How to Nail a Role Play Interview.

Three little words that serve to strike fear into the hearts of candidates the world over… ‘role play interview’. Tough to prepare for, challenging to execute and thoroughly intimidating, the prospect of completing this exercise can be daunting even for the seasoned professional.

 

But fear not. With an understanding of the purpose of role plays, alongside a framework for you to prepare with and use on the day, it is more than possible to perform well. Here are some tips to help you tick the right boxes.

What is a role play interview?

A role play is a mock simulation of a real-life scenario. When this exercise is employed in an interview, the purpose is to place the candidate in a situation that resembles the typical conditions of the job and to see how they perform.

Role plays are widely used in recruitment, especially for customer facing or people management roles. Generally, the interviewer will take on the role of a customer or employee, and the candidate will be asked to complete a task (here are some examples). This might be to sell a particular product, resolve a grievance or coach a team member. The basic principle is for the candidate to successfully complete the mission to the best of their abilities.

How should I prepare for the role play?

It’s important that you prepare for your role play long before you receive the brief on the day of your interview. Firstly, consider the skills and capabilities that the interviewer is likely to be looking for you to demonstrate.

For a sales or customer service role, they will be looking for you to show an ability to ask great questions, listen effectively, overcome objections and close the sale at the appropriate moment. You’ll need to evidence excellent communication and reasoning skills. Check out our prep sheet for customer service roles for more detail on what interviewers will be looking for.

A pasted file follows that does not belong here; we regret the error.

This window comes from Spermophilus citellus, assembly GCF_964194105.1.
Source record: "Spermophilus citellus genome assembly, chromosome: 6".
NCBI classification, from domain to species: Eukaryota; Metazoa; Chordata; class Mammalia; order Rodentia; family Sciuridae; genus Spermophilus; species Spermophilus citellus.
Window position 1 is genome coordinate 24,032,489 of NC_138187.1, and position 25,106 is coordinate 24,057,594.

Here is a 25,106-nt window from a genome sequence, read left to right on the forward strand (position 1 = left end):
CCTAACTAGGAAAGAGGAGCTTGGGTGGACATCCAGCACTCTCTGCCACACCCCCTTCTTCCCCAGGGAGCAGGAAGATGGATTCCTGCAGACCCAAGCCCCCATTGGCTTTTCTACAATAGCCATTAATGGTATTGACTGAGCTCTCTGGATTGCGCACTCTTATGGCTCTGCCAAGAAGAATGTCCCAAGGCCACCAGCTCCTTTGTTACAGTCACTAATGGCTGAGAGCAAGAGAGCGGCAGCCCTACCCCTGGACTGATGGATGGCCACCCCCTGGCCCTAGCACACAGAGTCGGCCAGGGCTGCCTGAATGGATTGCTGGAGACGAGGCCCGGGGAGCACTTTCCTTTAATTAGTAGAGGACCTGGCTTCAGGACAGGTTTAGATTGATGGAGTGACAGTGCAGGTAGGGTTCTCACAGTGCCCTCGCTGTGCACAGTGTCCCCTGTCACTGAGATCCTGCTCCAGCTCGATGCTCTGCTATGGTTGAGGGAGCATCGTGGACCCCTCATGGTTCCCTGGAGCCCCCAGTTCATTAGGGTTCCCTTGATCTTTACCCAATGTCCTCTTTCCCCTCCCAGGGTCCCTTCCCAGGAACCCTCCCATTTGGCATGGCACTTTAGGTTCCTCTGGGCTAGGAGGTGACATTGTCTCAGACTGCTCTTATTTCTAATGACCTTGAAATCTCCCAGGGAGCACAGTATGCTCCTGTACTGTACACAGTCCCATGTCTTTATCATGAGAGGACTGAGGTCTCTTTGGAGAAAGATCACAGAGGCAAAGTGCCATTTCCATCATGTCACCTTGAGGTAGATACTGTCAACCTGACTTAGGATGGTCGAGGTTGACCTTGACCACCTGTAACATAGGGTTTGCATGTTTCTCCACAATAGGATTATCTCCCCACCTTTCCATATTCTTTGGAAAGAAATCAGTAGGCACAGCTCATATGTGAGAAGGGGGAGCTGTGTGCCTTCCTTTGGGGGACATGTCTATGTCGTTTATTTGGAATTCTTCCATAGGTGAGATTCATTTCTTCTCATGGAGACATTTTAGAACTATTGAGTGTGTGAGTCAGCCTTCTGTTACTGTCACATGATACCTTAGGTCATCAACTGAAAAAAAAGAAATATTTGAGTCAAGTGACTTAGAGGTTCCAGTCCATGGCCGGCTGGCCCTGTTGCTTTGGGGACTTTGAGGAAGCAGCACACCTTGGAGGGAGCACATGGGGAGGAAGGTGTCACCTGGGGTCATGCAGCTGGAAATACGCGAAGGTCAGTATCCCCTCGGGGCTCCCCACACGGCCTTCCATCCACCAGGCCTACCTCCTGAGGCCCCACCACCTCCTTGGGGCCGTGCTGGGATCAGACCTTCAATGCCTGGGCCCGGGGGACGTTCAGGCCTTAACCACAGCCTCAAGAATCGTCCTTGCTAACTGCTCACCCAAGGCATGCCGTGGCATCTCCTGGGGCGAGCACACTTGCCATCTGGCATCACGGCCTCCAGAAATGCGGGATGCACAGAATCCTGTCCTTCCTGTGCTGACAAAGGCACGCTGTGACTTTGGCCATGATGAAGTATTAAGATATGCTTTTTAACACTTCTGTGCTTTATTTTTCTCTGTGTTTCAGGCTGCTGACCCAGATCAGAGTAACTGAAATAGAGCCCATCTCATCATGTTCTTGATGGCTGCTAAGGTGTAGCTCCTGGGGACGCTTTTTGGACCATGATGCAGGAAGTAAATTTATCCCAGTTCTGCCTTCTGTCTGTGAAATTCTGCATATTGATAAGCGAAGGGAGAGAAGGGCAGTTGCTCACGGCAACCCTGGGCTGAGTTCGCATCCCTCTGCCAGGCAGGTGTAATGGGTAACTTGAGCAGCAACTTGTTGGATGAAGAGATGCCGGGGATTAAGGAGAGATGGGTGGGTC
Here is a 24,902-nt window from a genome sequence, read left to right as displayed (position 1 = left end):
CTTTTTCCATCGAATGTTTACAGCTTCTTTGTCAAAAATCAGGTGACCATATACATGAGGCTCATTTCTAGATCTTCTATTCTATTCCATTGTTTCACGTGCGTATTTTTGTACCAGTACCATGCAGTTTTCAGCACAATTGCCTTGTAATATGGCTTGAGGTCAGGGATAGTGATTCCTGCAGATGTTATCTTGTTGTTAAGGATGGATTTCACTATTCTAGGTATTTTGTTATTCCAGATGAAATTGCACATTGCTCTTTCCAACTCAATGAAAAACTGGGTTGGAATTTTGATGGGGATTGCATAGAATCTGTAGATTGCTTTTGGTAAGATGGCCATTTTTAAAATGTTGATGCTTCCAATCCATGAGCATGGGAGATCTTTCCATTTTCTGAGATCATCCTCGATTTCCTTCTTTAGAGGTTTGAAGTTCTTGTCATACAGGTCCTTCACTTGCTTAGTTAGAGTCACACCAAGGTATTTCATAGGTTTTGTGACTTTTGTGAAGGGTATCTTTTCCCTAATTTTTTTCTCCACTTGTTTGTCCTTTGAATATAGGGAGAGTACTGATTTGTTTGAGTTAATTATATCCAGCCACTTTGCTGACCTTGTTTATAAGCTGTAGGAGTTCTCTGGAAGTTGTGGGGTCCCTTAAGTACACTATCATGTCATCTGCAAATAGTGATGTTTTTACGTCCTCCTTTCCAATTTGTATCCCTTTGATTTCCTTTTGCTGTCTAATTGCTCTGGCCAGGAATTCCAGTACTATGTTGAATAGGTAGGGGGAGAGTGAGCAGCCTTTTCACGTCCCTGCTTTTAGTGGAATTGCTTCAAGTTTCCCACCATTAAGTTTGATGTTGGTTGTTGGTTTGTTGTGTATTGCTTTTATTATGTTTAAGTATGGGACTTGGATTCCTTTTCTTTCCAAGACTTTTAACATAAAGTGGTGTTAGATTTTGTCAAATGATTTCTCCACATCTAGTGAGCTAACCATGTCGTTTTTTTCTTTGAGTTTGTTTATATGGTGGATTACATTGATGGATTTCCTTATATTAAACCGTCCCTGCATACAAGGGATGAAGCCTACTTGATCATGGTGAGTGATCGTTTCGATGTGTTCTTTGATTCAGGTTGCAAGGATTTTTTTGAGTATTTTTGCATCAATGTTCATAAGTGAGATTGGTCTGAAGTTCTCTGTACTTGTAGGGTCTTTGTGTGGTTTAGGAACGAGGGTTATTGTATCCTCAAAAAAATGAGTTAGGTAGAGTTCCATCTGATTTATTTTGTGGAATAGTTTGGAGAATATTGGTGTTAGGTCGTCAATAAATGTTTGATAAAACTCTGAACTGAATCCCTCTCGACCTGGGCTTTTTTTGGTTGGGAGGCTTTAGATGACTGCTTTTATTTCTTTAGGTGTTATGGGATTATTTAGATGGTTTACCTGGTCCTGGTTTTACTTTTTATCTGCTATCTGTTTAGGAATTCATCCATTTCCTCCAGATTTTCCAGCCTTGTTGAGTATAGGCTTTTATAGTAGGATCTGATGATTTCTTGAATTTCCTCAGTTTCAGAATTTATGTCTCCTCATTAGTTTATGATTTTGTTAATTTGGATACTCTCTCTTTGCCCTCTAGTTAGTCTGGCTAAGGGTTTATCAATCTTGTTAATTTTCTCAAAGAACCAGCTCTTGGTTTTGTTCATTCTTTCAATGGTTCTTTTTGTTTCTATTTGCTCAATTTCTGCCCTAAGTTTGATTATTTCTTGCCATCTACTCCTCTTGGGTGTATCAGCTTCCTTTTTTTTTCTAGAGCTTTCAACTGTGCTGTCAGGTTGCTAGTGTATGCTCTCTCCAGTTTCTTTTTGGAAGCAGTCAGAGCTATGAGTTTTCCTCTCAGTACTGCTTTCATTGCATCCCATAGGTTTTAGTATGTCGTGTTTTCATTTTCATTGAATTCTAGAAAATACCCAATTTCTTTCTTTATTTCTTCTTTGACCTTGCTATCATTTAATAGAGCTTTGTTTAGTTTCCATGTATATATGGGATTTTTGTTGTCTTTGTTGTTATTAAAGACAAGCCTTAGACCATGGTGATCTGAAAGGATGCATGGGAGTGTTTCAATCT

For a people management role, they will be looking for you to listen and show empathy and will be expecting to see your coaching and motivational abilities. Practice using a coaching model such as GROW to frame your questions.

If you’re applying for a sales job, it’s likely that you will need to sell a product during the role play. To help you through the process, consider learning about and using a framework such as the 7 steps in order to shape the conversation.

If it’s a customer service role you’re applying for, it’s likely that you will need to resolve a complaint. Again, it’s useful to have a framework to guide you through the situation, such as this one.

On the day.

When you’re handed the brief on the day of the interview, your biggest asset will be your ability to manage your preparation time. Read the brief thoroughly, at least twice, looking for clues as to what the interviewer might be expecting. Consider the specifics of the situation – what, precisely, is the intended outcome they are looking for? What are the obstacles that you are likely to face? Reflect on similar situations you may have handled in the past – what worked well? What didn’t?

Most importantly, try to relax. Take deep breaths and clear your mind. Write down any questions you would like to ask during the role play. Consider how you will handle unexpected objections. And always keep your eye on the outcome.

With the right preparation, there’s no need to fear a role play interview. Remember, the interviewer isn’t trying to catch you out – the purpose of the exercise is to give you an opportunity to demonstrate your skills and abilities. By following our tips you’ll feel prepared and confident on the day.

Kate Jones writes for Inspiring Interns, which specialises in sourcing candidates for internships and giving out graduate careers advice.